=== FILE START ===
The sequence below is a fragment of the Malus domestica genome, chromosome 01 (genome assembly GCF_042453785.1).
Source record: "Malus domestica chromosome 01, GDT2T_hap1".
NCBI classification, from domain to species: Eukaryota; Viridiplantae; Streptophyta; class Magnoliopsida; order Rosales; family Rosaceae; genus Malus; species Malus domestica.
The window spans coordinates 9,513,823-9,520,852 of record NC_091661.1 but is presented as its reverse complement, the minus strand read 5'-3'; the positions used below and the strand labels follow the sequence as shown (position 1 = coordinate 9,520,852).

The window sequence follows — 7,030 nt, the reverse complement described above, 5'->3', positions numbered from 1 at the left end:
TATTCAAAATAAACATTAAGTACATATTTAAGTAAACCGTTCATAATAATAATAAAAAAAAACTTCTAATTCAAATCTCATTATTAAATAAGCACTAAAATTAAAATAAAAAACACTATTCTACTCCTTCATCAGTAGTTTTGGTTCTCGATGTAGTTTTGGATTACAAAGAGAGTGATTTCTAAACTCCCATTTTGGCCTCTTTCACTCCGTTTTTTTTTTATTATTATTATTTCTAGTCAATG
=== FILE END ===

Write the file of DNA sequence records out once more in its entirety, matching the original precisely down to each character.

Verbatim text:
The sequence below is a fragment of the Malus domestica genome, chromosome 01 (genome assembly GCF_042453785.1).
Source record: "Malus domestica chromosome 01, GDT2T_hap1".
NCBI classification, from domain to species: Eukaryota; Viridiplantae; Streptophyta; class Magnoliopsida; order Rosales; family Rosaceae; genus Malus; species Malus domestica.
The window spans coordinates 9,513,823-9,520,852 of record NC_091661.1 but is presented as its reverse complement, the minus strand read 5'-3'; the positions used below and the strand labels follow the sequence as shown (position 1 = coordinate 9,520,852).

The window sequence follows — 7,030 nt, the reverse complement described above, 5'->3', positions numbered from 1 at the left end:
TATTCAAAATAAACATTAAGTACATATTTAAGTAAACCGTTCATAATAATAATAAAAAAAAACTTCTAATTCAAATCTCATTATTAAATAAGCACTAAAATTAAAATAAAAAACACTATTCTACTCCTTCATCAGTAGTTTTGGTTCTCGATGTAGTTTTGGATTACAAAGAGAGTGATTTCTAAACTCCCATTTTGGCCTCTTTCACTCCGTTTTTTTTTTATTATTATTATTTCTAGTCAATG